Bioavailability and Bioequivalence of Two Enteric-Coated Formulations of Omeprazole in Fasting and Fed Conditions

Manuel Vaz-da-Silva; Ana I. Loureiro; Teresa Nunes; Joana Maia; Susana Tavares; Amilcar Falcão; Pedro Silveira; Luis Almeida; Patricio Soares-da-Silva


Clin Drug Invest. 2005;25(6):391-399. 

In This Article

Abstract and Introduction


Objective: To investigate the relative bioavailability and bioequivalence, in fasting and fed conditions, of repeated doses of two omeprazole enteric-coated formulations in healthy volunteers.
Material and methods: Open label, single-centre study consisting of two consecutive randomised, two-way crossover trials (a fasting trial and a fed trial). Each trial consisted of two 7-day treatment periods in which subjects received one daily dose of the test (Ompranyt®) or reference (Mopral®) formulations. At day 7 and day 14 (fasting trial), products were administered in fasting conditions and blood samples were taken for omeprazole plasma assay over 12 hours. At day 21 and day 28 (fed trial), products were administered after a standard high-calorie and high-fat meal and 12-hour blood samples taken. Omeprazole plasma concentrations were quantified by a validated method using a reverse-phase high performance liquid chromatography with UV detection (HPLC-UV).
Results: Twenty-four subjects were enrolled and 23 completed the study. Under fasting conditions, the mean ± SD maximum omeprazole plasma concentration (Cmax) was 797 ± 471 µg/L for Ompranyt® and 747 ± 313 µg/L for Mopral® with a point estimate (PE) of 1.01 and a 90% confidence interval (CI) of 0.88, 1.16. The mean ± SD area under the plasma concentration curve from administration to last observed concentration (AUC0-12) was 1932 ± 1611 µg • h/L and 1765 ± 1327 µg • h/L for Ompranyt® and Mopral®, respectively (PE = 1.09; 90% CI 0.95, 1.25). In the presence of food, the Cmax was 331 ± 227 µg/L and 275 ± 162 µg/L (PE = 1.21; 90% CI 0.92, 1.59) and AUC0-12 was 1250 ± 966 µg • h/L and 1087 ± 861 µg • h/L (PE = 1.16; 90% CI 0.92, 1.47) for Ompranyt® and Mopral®, respectively. Bioequivalence of the formulations in the fasting condition was demonstrated both for AUC0-12 and for Cmax because the 90% CI lay within the acceptance range of 0.80-1.25. In contrast with the fasting condition, there were significant reductions in rate (Cmax) and extent (AUC0-12) of systemic exposure when test and reference formulations were administered with food. The food effect was more marked with Mopral® than with Ompranyt®, and the bioequivalence criterion was not fulfilled because the 90% CI fell out of the acceptance range of 0.80, 1.25, for both Cmax and AUC0-12. The two formulations were similarly well tolerated.
Conclusion: Bioequivalence of Ompranyt® (test formulation) and Mopral® (reference) formulations was demonstrated after repeated dosing in the fasting condition. Following a high-calorie and high-fat meal, there was a significant reduction in rate and extent of systemic exposure for both products, with Ompranyt® being less affected than Mopral® by the presence of food.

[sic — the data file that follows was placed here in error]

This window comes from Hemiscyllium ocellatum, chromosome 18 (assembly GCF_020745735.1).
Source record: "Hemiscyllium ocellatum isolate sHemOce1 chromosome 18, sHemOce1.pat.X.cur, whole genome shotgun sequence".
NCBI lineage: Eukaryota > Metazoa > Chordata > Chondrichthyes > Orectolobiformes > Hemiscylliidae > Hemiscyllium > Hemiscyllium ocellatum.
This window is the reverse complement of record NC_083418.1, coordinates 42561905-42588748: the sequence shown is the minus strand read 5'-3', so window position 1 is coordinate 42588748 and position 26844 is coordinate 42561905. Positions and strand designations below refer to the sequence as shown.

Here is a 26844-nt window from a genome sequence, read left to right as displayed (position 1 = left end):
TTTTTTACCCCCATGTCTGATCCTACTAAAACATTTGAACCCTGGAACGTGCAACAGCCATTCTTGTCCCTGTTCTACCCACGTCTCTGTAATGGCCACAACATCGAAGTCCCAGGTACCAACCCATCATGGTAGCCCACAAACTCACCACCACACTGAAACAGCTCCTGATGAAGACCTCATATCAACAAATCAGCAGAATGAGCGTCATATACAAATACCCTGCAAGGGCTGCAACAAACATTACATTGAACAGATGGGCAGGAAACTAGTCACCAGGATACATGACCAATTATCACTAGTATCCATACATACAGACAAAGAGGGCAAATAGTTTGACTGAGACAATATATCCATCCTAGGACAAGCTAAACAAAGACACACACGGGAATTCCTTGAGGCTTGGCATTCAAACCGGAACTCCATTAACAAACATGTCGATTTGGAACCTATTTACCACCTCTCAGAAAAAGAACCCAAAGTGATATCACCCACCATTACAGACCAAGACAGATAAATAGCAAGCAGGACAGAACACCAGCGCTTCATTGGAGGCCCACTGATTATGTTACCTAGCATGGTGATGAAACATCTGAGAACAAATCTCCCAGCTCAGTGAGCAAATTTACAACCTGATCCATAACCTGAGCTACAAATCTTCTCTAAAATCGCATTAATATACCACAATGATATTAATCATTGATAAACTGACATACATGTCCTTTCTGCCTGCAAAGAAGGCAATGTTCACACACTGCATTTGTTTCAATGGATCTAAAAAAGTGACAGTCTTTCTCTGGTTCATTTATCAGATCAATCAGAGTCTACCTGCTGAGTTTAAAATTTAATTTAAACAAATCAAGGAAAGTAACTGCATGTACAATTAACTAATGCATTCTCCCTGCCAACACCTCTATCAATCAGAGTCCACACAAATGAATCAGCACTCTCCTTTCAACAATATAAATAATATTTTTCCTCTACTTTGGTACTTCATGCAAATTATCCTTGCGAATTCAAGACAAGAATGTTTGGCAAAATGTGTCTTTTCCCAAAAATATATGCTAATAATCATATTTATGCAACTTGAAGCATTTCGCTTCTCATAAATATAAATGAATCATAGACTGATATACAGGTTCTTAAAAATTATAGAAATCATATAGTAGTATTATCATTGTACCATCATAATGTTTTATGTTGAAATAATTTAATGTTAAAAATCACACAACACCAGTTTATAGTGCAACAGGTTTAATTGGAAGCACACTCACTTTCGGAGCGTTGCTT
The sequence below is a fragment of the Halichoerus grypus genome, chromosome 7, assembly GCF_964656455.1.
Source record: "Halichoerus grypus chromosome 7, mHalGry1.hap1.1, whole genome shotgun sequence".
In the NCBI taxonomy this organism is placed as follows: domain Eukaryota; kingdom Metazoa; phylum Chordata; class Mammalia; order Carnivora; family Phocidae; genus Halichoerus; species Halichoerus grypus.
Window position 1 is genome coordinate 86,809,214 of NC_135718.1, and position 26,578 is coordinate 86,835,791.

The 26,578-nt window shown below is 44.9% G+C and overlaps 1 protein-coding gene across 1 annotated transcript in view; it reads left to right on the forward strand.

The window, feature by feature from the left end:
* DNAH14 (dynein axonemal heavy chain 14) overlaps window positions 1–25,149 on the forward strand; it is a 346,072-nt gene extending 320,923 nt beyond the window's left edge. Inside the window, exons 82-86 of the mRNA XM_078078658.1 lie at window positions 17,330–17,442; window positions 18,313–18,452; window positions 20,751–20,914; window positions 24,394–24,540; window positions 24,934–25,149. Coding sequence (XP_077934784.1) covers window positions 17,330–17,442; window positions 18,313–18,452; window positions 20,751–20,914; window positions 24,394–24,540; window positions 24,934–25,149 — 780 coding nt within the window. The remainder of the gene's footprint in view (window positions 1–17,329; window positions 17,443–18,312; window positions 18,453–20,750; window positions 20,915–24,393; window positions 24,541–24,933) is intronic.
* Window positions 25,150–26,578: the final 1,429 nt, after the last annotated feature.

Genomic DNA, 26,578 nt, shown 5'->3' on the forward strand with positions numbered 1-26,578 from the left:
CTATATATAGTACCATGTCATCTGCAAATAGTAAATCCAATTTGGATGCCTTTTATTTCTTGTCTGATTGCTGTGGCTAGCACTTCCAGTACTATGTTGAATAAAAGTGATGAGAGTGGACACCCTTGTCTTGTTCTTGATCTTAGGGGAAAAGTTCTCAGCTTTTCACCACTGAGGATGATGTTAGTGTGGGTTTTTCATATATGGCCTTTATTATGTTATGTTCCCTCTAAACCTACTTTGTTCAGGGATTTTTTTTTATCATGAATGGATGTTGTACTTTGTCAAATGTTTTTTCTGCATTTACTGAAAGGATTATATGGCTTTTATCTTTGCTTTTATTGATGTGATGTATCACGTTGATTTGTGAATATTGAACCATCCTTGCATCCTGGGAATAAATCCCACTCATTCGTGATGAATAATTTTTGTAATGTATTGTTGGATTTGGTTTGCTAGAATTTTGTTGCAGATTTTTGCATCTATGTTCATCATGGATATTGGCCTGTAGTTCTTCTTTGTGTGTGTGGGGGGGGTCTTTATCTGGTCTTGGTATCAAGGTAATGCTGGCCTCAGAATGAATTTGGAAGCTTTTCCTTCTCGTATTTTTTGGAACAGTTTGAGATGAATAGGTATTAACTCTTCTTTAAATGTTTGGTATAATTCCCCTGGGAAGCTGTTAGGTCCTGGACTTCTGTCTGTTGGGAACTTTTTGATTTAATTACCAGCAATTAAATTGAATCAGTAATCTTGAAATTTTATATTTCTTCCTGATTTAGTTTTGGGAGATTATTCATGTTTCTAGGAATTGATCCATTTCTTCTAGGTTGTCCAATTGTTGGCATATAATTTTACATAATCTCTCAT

Proton pump inhibitors (PPIs) are one of the most frequently used pharmacological classes. The first PPI to reach the market was omeprazole, which is indicated for the treatment of duodenal and gastric ulcers, gastro-oesophageal reflux disease, erosive oesophagitis, hypersecretory conditions and, in combination with antimicrobial agents, eradication of Helicobacter pylori infection.

The PPIs selectively and irreversibly inhibit the gastric H+/K+-exchanging ATPase ('proton pump'). Inactivation of this enzyme system blocks the final step of acid secretion by parietal cells, inhibiting both basal and stimulated secretion of gastric acid independently of the nature of stimulation.[1] Omeprazole, similar to other PPIs, does not directly inhibit this enzyme system, but instead concentrates in the acid conditions of the parietal cell secretory canaliculi, where it undergoes rearrangement to its active sulphenamide metabolite. This metabolite then reacts with sulfhydryl groups of H+/K+-exchanging ATPase, inactivating the proton pump. Because the sulphenamide metabolite forms an irreversible covalent bond with the proton pump, acid secretion is inhibited until new enzyme molecules are synthesised, resulting in a prolonged duration of action (48-72 hours).[2]

BIAL SA owns a marketing authorisation for Ompranyt® in several countries, and the aim of the present study was to investigate the bioequivalence of this formulation of omeprazole in relation to the reference formulation (Mopral®, AstraZeneca, Madrid, Spain - Spanish brand name for the omeprazole formulation internationally known as Losec®, Prilosec®, etc.).

Since omeprazole and the other PPIs are all acid-labile, they must be protected from intragastric acid when given orally. This is achieved by the use of enteric-coated formulations, but differences in coating may influence protection against the acid and, consequently, may affect bioavailability. Both Ompranyt® and Mopral® are formulated as enteric-coated pellets in hard gelatine capsules. Typically, coating is intended to delay the release of drug until it has passed through the acidic medium of the stomach, and the enteric-coated formulations are classified as 'modified-release products'.[3] For oral 'modified-release' generic products, both the US FDA and European Medicines Agency (EMEA) recommend bioequivalence assessment in fasting and fed conditions.[4,5] In this study, therefore, bio- equivalence of test and reference formulations was assessed in fasting conditions and following a standard meal.